The Yonzons’ Tagaytay brick rest house used to be just that—a weekend family home where the parents would retreat to with their five kids. But then a renovation in 2006 expanded this home so now, it’s also an office, a party place, and a venue for the huge Yonzon clan’s annual reunions.
Because the Yonzons are a sociable bunch, their weekend home is usually filled to capacity with friends and family; thus the need to extend the floor area. It now covers a bigger kitchen, a dining area with a longer dining table, a loft, an extra living area, and a powder room. The huge space is made charming by sampaguita glass, old railroad ties, a smattering of antiques, and art pieces.
Original article by Tisha Alvarez. Styling by Issa Villar and Carlo Vergara. Photographed by Miguel Nacianceno.
Read the original article ("Dream Casa Revisited") in the September 2007 issue of Real Living Magazine. To download a digital copy of Real Living Magazine, visit Summit Newsstand at https://summitnewsstand.com.ph/real-living.
Boboy and Guia’s collection of decorative owls is perched in various spots in the house, but mainly displayed on shelves by the entrance.
The yellow walls work well with the wood furniture pieces and comfy daybed. Artworks abound in the area as natural light from the windows give the space a warm and cozy vibe.
Sitting Area Detail
The windows—through which natural light streams in—are themselves works of art.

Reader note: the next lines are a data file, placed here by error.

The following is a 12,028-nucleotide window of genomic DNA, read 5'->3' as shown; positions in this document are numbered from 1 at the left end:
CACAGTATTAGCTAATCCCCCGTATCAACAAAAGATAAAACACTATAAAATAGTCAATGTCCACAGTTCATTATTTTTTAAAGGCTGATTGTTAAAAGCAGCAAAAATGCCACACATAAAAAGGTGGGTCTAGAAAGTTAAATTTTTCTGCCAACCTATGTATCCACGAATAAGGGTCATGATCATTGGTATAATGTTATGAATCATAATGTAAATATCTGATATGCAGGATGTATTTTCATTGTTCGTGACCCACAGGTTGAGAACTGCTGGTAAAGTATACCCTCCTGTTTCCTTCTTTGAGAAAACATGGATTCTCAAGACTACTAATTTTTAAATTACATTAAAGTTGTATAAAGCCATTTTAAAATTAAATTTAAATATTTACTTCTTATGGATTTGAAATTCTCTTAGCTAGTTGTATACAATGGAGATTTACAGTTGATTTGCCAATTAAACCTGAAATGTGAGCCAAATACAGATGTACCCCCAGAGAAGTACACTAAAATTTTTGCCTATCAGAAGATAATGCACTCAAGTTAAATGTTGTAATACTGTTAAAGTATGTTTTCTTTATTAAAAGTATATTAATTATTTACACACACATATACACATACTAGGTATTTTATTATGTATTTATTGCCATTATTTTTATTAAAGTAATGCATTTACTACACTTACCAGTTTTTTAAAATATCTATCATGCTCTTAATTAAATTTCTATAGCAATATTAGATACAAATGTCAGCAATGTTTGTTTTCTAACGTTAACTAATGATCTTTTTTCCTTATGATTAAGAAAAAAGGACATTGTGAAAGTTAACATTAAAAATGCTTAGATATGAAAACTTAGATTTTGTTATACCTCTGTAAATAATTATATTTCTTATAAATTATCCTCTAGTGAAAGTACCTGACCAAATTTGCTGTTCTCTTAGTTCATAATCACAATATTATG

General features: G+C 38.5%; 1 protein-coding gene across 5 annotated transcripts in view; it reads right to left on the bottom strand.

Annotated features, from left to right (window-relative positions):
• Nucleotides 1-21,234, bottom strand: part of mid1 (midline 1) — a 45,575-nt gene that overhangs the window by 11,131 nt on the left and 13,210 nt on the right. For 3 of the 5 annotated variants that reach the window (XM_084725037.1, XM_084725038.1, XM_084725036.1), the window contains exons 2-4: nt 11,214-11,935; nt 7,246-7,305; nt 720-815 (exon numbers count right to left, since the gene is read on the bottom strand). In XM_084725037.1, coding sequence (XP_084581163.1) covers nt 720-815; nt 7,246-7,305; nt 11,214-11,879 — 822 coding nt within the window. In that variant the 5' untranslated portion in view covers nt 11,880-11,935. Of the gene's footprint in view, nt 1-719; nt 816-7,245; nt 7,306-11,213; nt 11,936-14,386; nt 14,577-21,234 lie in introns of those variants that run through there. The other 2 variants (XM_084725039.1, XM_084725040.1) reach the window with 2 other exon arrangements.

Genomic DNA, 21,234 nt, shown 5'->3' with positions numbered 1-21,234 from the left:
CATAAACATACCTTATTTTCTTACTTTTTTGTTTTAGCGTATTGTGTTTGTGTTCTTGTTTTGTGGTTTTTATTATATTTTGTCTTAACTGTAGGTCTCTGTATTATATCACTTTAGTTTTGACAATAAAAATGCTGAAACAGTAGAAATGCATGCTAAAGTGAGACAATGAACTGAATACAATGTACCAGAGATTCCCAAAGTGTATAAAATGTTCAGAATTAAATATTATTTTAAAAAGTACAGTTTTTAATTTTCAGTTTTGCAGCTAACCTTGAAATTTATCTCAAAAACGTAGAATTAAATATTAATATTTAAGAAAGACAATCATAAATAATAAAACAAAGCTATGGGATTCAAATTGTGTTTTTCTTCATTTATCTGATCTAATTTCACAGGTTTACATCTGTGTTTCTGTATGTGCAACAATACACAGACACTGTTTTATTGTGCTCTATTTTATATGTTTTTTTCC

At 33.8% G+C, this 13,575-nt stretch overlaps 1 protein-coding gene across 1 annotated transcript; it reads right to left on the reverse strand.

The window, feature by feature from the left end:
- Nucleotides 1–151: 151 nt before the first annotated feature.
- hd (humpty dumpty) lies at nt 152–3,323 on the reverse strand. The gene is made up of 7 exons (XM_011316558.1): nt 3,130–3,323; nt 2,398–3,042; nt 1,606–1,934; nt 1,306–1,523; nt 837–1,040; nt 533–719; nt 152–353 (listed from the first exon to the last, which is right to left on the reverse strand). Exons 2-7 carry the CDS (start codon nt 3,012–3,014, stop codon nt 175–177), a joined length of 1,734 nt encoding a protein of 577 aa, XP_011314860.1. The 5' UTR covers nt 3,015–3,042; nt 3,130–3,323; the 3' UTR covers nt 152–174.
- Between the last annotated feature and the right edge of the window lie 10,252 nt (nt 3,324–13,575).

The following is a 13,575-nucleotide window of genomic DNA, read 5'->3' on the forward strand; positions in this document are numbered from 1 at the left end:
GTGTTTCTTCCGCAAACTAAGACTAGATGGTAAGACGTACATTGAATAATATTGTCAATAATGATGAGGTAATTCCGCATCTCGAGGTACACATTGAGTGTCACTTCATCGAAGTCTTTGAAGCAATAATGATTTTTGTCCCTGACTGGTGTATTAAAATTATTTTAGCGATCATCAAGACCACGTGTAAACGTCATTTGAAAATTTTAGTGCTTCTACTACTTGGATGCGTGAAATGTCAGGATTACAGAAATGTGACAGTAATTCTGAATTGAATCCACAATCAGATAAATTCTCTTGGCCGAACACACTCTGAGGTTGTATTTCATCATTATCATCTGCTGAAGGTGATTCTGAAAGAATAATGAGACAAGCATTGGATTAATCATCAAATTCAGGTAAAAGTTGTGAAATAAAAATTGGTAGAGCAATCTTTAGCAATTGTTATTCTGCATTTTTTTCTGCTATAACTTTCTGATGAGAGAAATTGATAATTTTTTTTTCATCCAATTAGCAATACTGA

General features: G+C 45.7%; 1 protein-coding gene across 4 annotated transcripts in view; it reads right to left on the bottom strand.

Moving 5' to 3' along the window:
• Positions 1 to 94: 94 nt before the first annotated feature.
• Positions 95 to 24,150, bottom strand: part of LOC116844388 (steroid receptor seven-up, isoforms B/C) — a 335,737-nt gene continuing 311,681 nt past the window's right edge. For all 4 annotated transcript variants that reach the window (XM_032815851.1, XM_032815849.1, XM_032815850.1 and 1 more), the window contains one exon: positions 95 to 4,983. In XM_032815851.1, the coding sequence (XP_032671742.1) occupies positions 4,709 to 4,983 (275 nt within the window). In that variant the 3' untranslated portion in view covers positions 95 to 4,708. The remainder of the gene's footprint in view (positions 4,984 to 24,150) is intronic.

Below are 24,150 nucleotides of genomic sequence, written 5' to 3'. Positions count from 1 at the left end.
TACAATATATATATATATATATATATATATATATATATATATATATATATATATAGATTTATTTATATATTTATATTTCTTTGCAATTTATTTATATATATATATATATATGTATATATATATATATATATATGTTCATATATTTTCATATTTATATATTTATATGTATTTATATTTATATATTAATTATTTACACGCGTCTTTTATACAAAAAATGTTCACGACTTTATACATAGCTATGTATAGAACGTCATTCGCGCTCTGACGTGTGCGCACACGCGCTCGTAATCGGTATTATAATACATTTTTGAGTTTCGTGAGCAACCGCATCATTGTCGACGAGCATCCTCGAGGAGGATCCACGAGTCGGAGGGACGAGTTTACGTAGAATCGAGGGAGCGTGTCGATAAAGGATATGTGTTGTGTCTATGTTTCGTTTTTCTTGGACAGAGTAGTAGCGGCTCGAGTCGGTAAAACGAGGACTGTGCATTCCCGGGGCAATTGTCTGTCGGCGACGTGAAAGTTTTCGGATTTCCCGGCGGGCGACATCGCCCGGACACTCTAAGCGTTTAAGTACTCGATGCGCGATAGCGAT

A Mix of the Indoors and Outdoors
Since the house is home to many friends, extra seating spaces are important. In this part of the house, catching up is made more relaxing with indoor plants and a couple of lounge areas.
In a house that’s undoubtedly full of chatter, a Zen spot such as this one provides some much-needed quiet time.
Armed with a longer dining table, the dining area now sits in the extension of the house. Reproduced Vigan chairs make sure everyone finds a seat.
Transplants in the much-bigger kitchen are Guia’s old rangehood, oven, and kitchen island.
This bright hallway serves the Yonzons well when they need extra space for socialization.
Massive wooden doors—bought at Tiendesitas—open up to a bright and airy lanai.
These steps were made from an old set of stairs, placed in a location of the house that’s supposed to be good feng shui.
Thanks to Tagaytay’s climate, the Yonzons’ indoor hanging plants have no trouble thriving.
Originally facing the kitchen, Guia’s quirky watermelon mural can now be seen from the outside.
From the living area, a spiral staircase leads up to the loft.
Depending on the need, the loft also turns into the TV area, nursery for Boboy and Guia’s grandkids, and a spare bedroom that can accommodate up to 15 people. Steel bars make sure that there are no accidents in the roomy loft.
One cozy corner of the loft makes sure that you can comfortably veg out in front of the TV.
Because the house almost always has hungry guests, it always has food—even stored in mason jars and disguised as décor.
In the midst of lush hanging greenery, quirky details—such as this fish mobile—keep things interesting.
Art pieces are great for starting conversations; this piece is just one of those things you just have to talk about.
A collection of old wine bottles standing on top of a pretty wooden cabinet just goes to show that in every corner of the Yonzon house, something interesting is sure to catch your eye.
Wood and Art Accents
The Yonzon home is never lacking in wood accents and artworks. In this corner, books, flowers, and art are carefully placed.
Modern Art Pieces
Popping out of the bricks is a modern painting, tempered by a classic, stark bench.
Off one corner of the new living area sits the powder room which pops out because of its bold red color.
Tropics-themed wallpaper brightens up the bathroom, which uses a rough slab of heavy wood as the counter.